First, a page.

The Investigations of the ICC

The Court has opened 7 investigations - all in Africa. An interactive map detailing each.
By: /
May 8, 2012

The International Criminal Court was created to address the gravest of criminal offences: genocide, crimes against humanity, war crimes, and crimes of aggression. As a self-proclaimed “court of last resort,” it does not oversee investigations processed through national judicial systems unless the rulings were determined to be illegitimate. Only when states are unable or unwilling to prosecute will the Court step in.

One hundred and twenty-one states have accepted the jurisdiction of the ICC. The United States, Israel, and Sudan have unsigned the Rome Statute — the Court's founding treaty — and therefore no longer plan to ratify it, nor do they have legal obligations under it. Clinton originally signed the statute, but then George W. Bush rejected it and actively campaigned against it. The Obama administration has made a concerted effort to make amends with the Court. Today, the most vocal opponents of the Court are China, India, and Pakistan.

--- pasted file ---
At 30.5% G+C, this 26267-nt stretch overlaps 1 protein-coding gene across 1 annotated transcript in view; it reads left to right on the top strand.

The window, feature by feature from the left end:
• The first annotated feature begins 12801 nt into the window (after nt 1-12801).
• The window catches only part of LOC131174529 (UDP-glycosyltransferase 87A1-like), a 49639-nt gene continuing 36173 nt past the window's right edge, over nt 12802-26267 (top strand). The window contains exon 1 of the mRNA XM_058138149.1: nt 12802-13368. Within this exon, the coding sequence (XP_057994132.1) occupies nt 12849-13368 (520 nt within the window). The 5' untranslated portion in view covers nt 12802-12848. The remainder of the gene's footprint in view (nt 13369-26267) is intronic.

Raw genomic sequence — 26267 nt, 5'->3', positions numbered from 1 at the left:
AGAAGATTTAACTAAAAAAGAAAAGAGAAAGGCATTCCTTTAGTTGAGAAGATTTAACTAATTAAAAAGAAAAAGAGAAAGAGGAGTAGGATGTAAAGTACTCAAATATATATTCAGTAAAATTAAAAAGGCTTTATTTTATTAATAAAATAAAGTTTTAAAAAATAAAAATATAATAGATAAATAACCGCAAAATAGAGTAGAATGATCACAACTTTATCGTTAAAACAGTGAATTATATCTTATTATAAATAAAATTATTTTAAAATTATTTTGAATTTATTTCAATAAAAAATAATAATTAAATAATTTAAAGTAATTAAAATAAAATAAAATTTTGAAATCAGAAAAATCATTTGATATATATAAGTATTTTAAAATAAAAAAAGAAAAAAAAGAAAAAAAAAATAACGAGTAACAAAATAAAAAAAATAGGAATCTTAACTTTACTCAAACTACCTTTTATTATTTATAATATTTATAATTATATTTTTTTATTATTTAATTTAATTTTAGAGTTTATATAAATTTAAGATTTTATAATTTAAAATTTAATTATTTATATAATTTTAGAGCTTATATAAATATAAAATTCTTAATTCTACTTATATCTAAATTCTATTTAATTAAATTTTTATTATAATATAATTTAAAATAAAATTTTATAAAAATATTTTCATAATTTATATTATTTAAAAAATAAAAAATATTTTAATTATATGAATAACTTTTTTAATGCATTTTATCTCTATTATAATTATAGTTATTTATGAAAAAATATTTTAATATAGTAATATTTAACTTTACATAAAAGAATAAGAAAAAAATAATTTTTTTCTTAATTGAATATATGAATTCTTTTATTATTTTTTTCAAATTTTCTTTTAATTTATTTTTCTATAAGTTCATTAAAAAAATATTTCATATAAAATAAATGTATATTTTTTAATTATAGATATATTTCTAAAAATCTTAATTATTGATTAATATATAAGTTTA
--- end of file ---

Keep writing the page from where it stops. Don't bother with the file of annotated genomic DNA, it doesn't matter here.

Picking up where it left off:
Since coming into existence in 2002, the Court has opened seven official investigations, all of them in Africa. Roll over the map below for details on each one.

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Research by Shannon Snow, Design by Cameron Tulk

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